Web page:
Marketers understand that. Their job requires them to grab attention, and visuals do just that. Some marketers tried other avenues, ramping up the volume on their commercials. That also worked, but Congress stopped that not too long ago with the CALM Act. With auditory channels regulated, Teddy Roosevelt’s words of wisdom hold more true than ever.

“Speak softly, and carry a tiny sapling.”

Jeter gets it. ->

All about aesthetics

(The answer is yes, I spent an hour on GIMP cutting out Jeter and a tree.)

Aesthetics is not only a cool word but also a cool concept.

Aesthetics is essentially the study of all things pleasing to the senses, and, more specifically, things pleasing to the eye. People are drawn toward things they see as pretty. An entire job market exists purely to improve people’s own appearances. Everyone is shallow, and it’s okay.

I’ll talk more about physical appearance in later posts. For now, I want to talk about some of the visual effects marketers use to create compelling advertisements.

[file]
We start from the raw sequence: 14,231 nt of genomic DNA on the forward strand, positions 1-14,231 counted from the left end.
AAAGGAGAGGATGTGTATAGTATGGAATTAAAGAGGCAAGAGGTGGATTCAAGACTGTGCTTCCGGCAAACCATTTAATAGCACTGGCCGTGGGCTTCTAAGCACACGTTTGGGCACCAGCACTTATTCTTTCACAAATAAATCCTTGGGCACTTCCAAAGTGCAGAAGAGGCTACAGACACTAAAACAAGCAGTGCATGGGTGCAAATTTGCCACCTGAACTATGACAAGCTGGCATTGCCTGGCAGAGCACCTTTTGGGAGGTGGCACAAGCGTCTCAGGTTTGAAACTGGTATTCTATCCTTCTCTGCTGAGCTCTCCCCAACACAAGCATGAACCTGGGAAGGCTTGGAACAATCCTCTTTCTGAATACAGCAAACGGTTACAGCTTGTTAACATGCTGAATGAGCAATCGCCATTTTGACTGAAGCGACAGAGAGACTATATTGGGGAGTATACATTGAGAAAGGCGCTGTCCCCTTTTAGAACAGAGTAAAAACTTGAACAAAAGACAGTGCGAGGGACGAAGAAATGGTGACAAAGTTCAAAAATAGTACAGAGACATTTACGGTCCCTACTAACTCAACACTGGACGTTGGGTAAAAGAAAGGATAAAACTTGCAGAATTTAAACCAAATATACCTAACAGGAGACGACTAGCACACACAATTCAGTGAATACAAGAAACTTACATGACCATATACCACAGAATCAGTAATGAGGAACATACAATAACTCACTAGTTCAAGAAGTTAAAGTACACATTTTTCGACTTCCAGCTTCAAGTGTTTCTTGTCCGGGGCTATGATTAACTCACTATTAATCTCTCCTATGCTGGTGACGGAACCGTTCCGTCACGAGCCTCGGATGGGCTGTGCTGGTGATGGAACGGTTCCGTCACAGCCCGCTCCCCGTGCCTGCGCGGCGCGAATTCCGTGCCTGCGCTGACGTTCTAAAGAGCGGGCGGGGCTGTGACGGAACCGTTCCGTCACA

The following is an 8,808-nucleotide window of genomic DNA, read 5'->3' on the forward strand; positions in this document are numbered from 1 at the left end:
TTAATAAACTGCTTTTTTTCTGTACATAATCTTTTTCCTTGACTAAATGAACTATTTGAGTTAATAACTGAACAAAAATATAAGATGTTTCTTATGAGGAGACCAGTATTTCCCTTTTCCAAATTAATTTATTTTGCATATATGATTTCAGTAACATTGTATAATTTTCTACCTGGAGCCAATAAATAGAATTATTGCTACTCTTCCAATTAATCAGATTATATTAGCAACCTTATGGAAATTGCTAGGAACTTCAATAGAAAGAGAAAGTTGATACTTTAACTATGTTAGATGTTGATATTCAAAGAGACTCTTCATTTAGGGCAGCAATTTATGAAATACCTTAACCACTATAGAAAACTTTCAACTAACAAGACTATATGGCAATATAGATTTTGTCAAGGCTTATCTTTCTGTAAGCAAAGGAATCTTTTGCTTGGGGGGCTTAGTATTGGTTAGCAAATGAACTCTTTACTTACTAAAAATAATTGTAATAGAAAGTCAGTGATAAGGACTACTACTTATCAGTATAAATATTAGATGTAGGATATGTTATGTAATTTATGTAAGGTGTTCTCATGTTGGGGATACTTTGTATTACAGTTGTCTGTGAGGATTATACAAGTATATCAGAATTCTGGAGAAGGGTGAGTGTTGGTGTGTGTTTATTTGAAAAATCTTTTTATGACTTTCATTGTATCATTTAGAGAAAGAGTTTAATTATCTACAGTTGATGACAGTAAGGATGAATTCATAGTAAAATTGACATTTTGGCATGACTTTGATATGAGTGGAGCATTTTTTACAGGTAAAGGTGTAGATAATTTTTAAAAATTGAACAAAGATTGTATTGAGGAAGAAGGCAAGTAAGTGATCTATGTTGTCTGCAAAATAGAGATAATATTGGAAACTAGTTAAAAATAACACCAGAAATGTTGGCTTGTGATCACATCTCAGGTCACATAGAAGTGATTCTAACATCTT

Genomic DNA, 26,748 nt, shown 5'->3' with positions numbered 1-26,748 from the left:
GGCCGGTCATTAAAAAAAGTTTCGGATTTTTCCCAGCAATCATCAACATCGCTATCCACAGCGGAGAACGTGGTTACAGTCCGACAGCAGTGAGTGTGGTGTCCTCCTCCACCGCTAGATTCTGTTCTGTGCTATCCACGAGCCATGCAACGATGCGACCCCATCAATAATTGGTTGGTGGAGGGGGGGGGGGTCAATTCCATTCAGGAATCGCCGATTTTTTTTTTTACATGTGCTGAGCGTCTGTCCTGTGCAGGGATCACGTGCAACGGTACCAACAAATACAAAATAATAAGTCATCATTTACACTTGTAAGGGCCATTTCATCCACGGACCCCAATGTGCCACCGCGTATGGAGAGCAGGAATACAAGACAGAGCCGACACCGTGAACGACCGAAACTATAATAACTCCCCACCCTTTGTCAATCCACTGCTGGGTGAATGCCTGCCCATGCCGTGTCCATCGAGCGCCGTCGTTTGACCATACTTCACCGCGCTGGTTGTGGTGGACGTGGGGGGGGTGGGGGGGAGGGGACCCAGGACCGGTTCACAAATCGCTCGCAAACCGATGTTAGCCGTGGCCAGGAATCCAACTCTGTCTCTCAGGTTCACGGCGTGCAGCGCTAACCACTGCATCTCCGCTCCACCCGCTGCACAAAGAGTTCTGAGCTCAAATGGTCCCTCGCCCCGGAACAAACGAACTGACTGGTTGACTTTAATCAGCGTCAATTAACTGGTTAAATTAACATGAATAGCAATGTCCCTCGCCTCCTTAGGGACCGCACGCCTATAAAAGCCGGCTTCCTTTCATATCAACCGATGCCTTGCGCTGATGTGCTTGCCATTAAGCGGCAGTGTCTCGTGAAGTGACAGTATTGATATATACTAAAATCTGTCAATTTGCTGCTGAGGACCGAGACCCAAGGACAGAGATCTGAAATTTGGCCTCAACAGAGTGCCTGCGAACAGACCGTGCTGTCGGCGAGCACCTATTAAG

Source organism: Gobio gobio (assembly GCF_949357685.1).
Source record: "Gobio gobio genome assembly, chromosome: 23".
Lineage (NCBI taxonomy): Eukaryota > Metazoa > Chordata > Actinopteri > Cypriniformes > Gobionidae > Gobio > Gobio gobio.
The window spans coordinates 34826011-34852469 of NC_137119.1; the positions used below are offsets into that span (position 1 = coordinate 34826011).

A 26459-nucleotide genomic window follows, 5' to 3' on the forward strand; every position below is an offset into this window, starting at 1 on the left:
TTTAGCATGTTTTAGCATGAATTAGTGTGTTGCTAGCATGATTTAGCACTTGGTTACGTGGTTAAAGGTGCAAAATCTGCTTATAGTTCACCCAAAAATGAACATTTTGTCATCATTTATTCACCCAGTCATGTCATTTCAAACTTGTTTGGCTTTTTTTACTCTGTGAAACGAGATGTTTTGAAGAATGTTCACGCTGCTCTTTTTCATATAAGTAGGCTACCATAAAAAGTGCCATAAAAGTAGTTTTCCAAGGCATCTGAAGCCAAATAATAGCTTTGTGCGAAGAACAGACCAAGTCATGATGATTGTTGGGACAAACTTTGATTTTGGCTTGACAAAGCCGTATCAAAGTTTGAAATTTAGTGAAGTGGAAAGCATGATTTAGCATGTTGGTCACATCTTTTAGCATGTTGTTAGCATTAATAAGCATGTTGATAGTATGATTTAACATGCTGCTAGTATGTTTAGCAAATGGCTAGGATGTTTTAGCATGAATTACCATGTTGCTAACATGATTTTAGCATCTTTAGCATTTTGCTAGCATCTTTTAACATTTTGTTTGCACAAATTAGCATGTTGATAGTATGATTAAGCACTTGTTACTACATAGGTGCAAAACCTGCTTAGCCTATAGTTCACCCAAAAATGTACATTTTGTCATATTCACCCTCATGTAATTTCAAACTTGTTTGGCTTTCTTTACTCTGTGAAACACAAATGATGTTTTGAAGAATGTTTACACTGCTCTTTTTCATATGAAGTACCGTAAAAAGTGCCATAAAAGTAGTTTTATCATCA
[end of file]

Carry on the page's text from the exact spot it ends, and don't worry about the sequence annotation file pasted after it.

Photography follows a basic principle known as the rule of thirds. As that article states, studies demonstrate that people focus on four points around the center of a photograph, not the center. If you want to grab someone’s attention quickly, you put the most important images in those areas. Look at the picture of Derek Jeter again.

Ads also need to consider colors. Choosing the correct colors can grab someone’s attention or make your image forgettable. Brighter colors stand out better.

Take a look at the picture on the left. The top image shows some flowers. The bottom image shows the same flowers under ultraviolet light. That’s what bees see. While people can’t see UV light, we act as if we can. Notice how the originally green leaves disappear behind the exotic white and red of the petals.

Psychology states that certain ideas associate with certain colors. Here’s a list of the main colors and some basic ideas they pair up with: